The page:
Molecular subsets in the gene expression signatures of scleroderma skin.

Milano A, Pendergrass SA, Sargent JL, George LK, McCalmont TH, Connolly MK, Whitfield ML - PLoS ONE (2008)

Cluster analysis using the scleroderma intrinsic gene set.The 995 most ‘intrinsic’ genes selected from 75 microarray hybridizations analyzing 34 individuals. Two major branches of the dendrogram tree are evident which divide a subset of the dSSc samples from all other samples. Within these major groups are smaller branches with identifiable biological themes, which have been colored accordingly: blue for diffuse 1, red for diffuse 2, purple for inflammatory, orange for limited and green for normal-like. Statistically significant clusters (p<0.001) identified by SigClust are indicated by an asterisk (*) at the lowest significant branch. A. Experimental sample hierarchical clustering dendrogram. Black bars indicate forearm-back pairs which cluster together based on this analysis. B. Scaled down overview of the intrinsic gene expression signatures. C. Limited SSc gene expression cluster. D. Proliferation cluster. E. Immunoglobulin gene expression cluster. F. T-lymphocyte and IFNγ gene expression cluster. The full figure with all gene names can be viewed in Supplemental Figure S2.
© Copyright Policy
Related In: Results  -  Collection

Show All Figures
getmorefigures.php?uid=PMC2481301&req=5

pone-0002696-g002: Cluster analysis using the scleroderma intrinsic gene set.The 995 most ‘intrinsic’ genes selected from 75 microarray hybridizations analyzing 34 individuals. Two major branches of the dendrogram tree are evident which divide a subset of the dSSc samples from all other samples. Within these major groups are smaller branches with identifiable biological themes, which have been colored accordingly: blue for diffuse 1, red for diffuse 2, purple for inflammatory, orange for limited and green for normal-like. Statistically significant clusters (p<0.001) identified by SigClust are indicated by an asterisk (*) at the lowest significant branch. A. Experimental sample hierarchical clustering dendrogram. Black bars indicate forearm-back pairs which cluster together based on this analysis. B. Scaled down overview of the intrinsic gene expression signatures. C. Limited SSc gene expression cluster. D. Proliferation cluster. E. Immunoglobulin gene expression cluster. F. T-lymphocyte and IFNγ gene expression cluster. The full figure with all gene names can be viewed in Supplemental Figure S2.
Mentions: A list of genes selected by their fold change alone is not ideal for classifying samples because they emphasize differences between samples rather than the intrinsic differences between patients [47], [56]. To select genes that captured the intrinsic differences between patients, we exploited the observation that the forearm-back pairs from each SSc patient show nearly identical patterns of gene expression to select the ‘intrinsic’ genes in SSc. We selected 995 genes with the most consistent expression between each forearm-back pair and technical replicates, but with the highest variance across all samples analyzed [47], [56] (Supplementary Data File S2). Each of the 995 intrinsic genes was centered on its median value across all experiments, and the data clustered hierarchically in both the gene and experiment dimension using average linkage hierarchical clustering. The dendrogram summarizes the relationship among the samples and shows their clear separation into distinct groups (Figure 2A). As a direct result of our gene selection, all forearm-back pairs cluster together and all technical replicate hybridizations cluster together when using the intrinsic genes. Sample identifiers have been colored according to the patient diagnosis: dSSc is red, lSSc is orange, morphea and EF are black, and normal controls are green (Figure 2A). The dendrogram has been colored to reflect the signatures of gene expression that are an inherent feature of the biopsies (Figure 2A–C).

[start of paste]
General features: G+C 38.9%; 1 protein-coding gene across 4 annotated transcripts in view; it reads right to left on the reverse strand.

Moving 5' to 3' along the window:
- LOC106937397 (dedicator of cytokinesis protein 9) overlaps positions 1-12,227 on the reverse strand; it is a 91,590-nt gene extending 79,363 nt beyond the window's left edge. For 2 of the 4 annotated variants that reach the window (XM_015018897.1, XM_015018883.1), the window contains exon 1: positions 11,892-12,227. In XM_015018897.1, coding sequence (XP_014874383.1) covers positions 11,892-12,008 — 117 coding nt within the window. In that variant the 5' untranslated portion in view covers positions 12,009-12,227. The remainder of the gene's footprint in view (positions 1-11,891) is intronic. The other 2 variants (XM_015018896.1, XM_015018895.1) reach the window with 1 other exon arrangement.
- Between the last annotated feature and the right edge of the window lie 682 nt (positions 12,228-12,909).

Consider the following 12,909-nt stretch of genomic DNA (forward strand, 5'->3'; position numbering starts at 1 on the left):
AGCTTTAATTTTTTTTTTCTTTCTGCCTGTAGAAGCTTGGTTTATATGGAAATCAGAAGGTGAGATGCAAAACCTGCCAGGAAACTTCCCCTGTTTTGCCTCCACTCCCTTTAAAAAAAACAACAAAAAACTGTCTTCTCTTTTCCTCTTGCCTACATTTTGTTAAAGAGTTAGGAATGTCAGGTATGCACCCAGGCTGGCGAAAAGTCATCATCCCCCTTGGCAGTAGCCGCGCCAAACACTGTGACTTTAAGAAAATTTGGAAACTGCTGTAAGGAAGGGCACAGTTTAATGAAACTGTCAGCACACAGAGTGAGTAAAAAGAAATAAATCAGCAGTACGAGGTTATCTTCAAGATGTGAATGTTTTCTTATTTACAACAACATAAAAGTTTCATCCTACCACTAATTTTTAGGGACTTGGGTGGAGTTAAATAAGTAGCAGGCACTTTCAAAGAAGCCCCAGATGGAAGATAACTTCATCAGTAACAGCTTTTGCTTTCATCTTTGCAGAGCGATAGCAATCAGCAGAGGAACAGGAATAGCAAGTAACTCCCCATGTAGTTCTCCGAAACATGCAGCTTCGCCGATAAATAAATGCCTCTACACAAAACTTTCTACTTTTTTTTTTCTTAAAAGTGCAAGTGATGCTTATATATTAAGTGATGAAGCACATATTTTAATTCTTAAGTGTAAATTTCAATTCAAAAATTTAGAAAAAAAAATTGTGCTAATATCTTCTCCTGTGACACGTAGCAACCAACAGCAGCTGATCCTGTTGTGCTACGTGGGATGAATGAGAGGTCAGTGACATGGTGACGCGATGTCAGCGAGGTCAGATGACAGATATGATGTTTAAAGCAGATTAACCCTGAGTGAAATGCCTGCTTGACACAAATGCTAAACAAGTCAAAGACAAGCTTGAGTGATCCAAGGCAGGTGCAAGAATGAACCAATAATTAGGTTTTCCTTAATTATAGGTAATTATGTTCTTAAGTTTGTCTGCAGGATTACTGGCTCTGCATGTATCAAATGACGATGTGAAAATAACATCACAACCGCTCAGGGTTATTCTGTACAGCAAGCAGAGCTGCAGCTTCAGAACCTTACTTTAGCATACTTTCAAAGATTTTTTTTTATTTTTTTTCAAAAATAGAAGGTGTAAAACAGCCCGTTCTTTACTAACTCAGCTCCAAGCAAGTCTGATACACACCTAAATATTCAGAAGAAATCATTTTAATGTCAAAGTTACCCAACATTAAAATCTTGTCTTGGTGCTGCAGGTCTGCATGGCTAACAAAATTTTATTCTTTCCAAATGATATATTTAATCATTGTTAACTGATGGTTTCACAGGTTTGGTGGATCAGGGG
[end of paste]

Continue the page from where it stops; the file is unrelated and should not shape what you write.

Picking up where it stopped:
Bottom Line: The disease is characterized by vascular dysfunction, tissue fibrosis, internal organ dysfunction, and immune dysfunction resulting in autoantibody production.Using this property of the gene expression, we selected a set of 'intrinsic' genes and analyzed the inherent data-driven groupings.Each group can be distinguished by unique gene expression signatures indicative of proliferating cells, immune infiltrates and a fibrotic program.

View Article: PubMed Central - PubMed

Affiliation: Department of Genetics, Dartmouth Medical School, Hanover, New Hampshire, United States of America.

ABSTRACT

Background: Scleroderma is a clinically heterogeneous disease with a complex phenotype. The disease is characterized by vascular dysfunction, tissue fibrosis, internal organ dysfunction, and immune dysfunction resulting in autoantibody production.

Methodology and findings: We analyzed the genome-wide patterns of gene expression with DNA microarrays in skin biopsies from distinct scleroderma subsets including 17 patients with systemic sclerosis (SSc) with diffuse scleroderma (dSSc), 7 patients with SSc with limited scleroderma (lSSc), 3 patients with morphea, and 6 healthy controls. 61 skin biopsies were analyzed in a total of 75 microarray hybridizations. Analysis by hierarchical clustering demonstrates nearly identical patterns of gene expression in 17 out of 22 of the forearm and back skin pairs of SSc patients. Using this property of the gene expression, we selected a set of 'intrinsic' genes and analyzed the inherent data-driven groupings. Distinct patterns of gene expression separate patients with dSSc from those with lSSc and both are easily distinguished from normal controls. Our data show three distinct patient groups among the patients with dSSc and two groups among patients with lSSc. Each group can be distinguished by unique gene expression signatures indicative of proliferating cells, immune infiltrates and a fibrotic program. The intrinsic groups are statistically significant (p<0.001) and each has been mapped to clinical covariates of modified Rodnan skin score, interstitial lung disease, gastrointestinal involvement, digital ulcers, Raynaud's phenomenon and disease duration. We report a 177-gene signature that is associated with severity of skin disease in dSSc.

Conclusions and significance: Genome-wide gene expression profiling of skin biopsies demonstrates that the heterogeneity in scleroderma can be measured quantitatively with DNA microarrays. The diversity in gene expression demonstrates multiple distinct gene expression programs in the skin of patients with scleroderma.

Show MeSH
Related in: MedlinePlus